Given the obvious excitement, I had to hear how he found out that his team had made the finals. He told me, “I was at AADPRT (American Association of Directors of Psychiatric Residency Training) in San Diego. I was sitting in one of the aisle seats, and as soon as I got the news, I ran out to call the team. I managed to speak with all three of them within the next 10 to 15 minutes before coming back to my seat. It was a truly a grand experience.”
The three women who make up the Texas team are Drs. Garima Arora, Connie Zacijek, and Melissa Allen. Arora is the lone PGY3 on the team, and John says she is a “quick thinker gifted with a photographic memory, also blessed with many many eclectic interests.” Per her training director, “a consummate scholar and a quiet genius,” Zacejik, a PGY4, has fast-tracked into being a Child and Adolescent Fellow. Team captain Allen is chief resident and will be joining the faculty of her program following her graduation in June. Her program director describes Allen as “a natural leader with extraordinary tacit awareness.”
When I asked all of the team members directly if “Don’t Mess with Texas” is the message they wish to project during the competition, Arora who grew up in India responded, “Well, after three years of residency, and my first pair of cowboy boots, I can safely say, yes.”
Allen, the only member who was born and raised in the Lone Star State, answered, “Absolutely! Texans are bred for competition, and we can’t wait to show how tough we can be.”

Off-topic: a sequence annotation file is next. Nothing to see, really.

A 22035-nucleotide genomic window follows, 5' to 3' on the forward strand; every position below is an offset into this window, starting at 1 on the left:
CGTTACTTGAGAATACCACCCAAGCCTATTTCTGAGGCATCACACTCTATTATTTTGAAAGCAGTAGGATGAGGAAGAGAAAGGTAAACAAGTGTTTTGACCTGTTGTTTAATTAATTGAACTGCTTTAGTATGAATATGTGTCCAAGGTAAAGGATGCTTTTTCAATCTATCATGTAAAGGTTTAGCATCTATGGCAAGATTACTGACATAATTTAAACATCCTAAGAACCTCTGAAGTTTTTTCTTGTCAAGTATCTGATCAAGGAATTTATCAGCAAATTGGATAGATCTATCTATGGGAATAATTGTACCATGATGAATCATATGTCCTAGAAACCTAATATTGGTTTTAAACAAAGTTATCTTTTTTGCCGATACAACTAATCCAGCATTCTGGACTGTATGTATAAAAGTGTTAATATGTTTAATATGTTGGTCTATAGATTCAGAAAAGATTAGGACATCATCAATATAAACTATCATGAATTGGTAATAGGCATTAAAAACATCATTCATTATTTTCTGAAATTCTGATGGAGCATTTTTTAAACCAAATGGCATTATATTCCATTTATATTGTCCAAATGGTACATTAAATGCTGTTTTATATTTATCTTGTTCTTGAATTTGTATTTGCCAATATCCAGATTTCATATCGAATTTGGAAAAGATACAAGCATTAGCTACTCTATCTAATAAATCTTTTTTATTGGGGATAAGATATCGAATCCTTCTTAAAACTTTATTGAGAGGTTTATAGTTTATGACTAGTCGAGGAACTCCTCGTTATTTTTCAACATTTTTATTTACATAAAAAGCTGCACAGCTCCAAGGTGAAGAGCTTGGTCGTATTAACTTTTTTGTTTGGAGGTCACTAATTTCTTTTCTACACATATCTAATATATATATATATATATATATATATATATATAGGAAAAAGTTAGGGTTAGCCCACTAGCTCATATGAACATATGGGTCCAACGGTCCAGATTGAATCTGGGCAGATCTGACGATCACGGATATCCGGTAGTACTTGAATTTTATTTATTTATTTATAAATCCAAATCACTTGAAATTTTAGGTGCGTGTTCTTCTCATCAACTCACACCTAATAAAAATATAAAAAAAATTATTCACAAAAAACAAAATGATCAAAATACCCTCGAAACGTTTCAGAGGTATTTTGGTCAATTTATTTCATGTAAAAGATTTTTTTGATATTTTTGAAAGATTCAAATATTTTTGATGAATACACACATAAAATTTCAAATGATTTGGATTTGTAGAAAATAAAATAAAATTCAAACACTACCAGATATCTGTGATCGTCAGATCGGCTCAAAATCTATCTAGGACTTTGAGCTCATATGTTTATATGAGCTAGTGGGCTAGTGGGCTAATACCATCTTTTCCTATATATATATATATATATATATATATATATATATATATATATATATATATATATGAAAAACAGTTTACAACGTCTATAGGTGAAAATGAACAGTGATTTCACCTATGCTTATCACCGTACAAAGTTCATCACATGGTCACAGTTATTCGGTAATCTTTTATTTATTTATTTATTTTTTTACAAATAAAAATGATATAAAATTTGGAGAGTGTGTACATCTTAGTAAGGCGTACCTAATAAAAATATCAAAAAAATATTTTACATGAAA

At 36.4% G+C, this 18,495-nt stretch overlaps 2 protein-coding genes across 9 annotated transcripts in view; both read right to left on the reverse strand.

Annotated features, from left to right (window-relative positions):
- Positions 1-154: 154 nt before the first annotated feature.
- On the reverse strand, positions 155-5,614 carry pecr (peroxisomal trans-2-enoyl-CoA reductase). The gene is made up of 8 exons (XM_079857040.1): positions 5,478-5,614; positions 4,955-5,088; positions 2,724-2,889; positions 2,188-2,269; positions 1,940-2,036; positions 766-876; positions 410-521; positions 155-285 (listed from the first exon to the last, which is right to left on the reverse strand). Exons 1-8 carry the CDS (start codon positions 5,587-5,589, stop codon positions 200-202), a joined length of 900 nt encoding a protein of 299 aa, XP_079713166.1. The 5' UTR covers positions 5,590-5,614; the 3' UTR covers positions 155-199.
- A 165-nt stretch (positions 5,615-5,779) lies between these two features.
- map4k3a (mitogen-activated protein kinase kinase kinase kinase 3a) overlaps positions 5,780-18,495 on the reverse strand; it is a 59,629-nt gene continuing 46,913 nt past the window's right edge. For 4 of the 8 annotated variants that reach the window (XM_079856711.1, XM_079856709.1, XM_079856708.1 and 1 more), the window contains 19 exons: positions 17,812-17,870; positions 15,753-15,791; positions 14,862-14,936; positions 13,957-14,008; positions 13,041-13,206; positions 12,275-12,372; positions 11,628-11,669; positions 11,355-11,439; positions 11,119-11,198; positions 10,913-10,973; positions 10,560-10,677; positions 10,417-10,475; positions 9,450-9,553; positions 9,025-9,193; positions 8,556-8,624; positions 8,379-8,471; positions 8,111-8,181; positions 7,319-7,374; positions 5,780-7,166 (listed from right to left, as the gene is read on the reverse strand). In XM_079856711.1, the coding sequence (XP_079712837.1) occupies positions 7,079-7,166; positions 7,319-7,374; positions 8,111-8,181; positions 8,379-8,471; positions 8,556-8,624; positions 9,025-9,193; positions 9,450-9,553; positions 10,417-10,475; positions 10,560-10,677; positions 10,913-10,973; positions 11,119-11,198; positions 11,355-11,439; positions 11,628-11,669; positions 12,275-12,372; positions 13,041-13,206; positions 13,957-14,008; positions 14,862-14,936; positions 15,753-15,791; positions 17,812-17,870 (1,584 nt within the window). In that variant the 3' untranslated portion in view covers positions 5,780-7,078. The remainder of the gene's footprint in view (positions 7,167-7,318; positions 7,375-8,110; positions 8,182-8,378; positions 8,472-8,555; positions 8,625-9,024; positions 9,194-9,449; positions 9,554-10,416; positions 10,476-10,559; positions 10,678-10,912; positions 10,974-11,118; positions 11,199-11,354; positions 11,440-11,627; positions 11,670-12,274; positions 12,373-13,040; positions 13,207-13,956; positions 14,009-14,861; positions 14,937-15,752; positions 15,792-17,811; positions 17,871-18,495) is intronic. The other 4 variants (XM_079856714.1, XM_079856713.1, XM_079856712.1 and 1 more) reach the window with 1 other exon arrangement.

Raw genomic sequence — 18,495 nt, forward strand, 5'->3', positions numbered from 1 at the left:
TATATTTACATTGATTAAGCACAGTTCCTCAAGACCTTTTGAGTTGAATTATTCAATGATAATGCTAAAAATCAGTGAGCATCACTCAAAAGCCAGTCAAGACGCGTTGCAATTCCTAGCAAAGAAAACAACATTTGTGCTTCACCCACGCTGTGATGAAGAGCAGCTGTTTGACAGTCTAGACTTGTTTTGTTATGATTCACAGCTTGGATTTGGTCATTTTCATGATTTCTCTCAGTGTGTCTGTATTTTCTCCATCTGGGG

If Louisianan Zacijek finds a career in psychiatry unsatisfying, she likely would make a very successful diplomat because when I posed the same question to her she answered, “Well, we work hard and will be as prepared as possible… We’re up against strong teams and certainly do not underestimate them.”
They credit their success to the work they’ve been doing at the Harris County Psychiatric Center, a 200-bed free-standing inpatient hospital in Houston—an environment where skillful application of psychiatric knowledge is demanded. The team members also mentioned their opportunities for interdisciplinary research, department-wide enthusiasm for learning, as well as the diverse patient population as factors that have furthered their training.
Given the focus on developmental theory in the competition, there is no doubt that Allen’s commitment to parenting—she noted her frequent use of “Freud, Erickson, and Mahler” to ensure that her 19-month old daughter is meeting developmental milestones—also helped the team during the preliminary competition.
When asked for a brief description of the residents in his program, John responded that the team is a representative sample. “The residents are a fun-loving, hard-working, very authentic group” who “blend compassion and intellectual curiosity.”
So, who won? All the teams competed in a way that was a credit to their programs and their faculties—they answered complex questions with blazing speed. At the end of the night, to the delight of the audience, the three women bedecked in football jerseys from UT Houston took home the MindGames Champions trophy. Of course, in retrospect maybe the victory of the UT Houston team could have been predicted: Zacijek shared that her team had a decided advantage as she is expecting her first child and says that therefore her team “technically had four members.”
—Dr. Howard Forman, article originally appeared on www.PsychiatricTimes.com
Huffington Lecture Series set for May 21
Geriatrics will be the focus of two lectures presented by Dr. Janice Knebl, professor of internal medicine at the University of North Texas Health Science Center, May 21.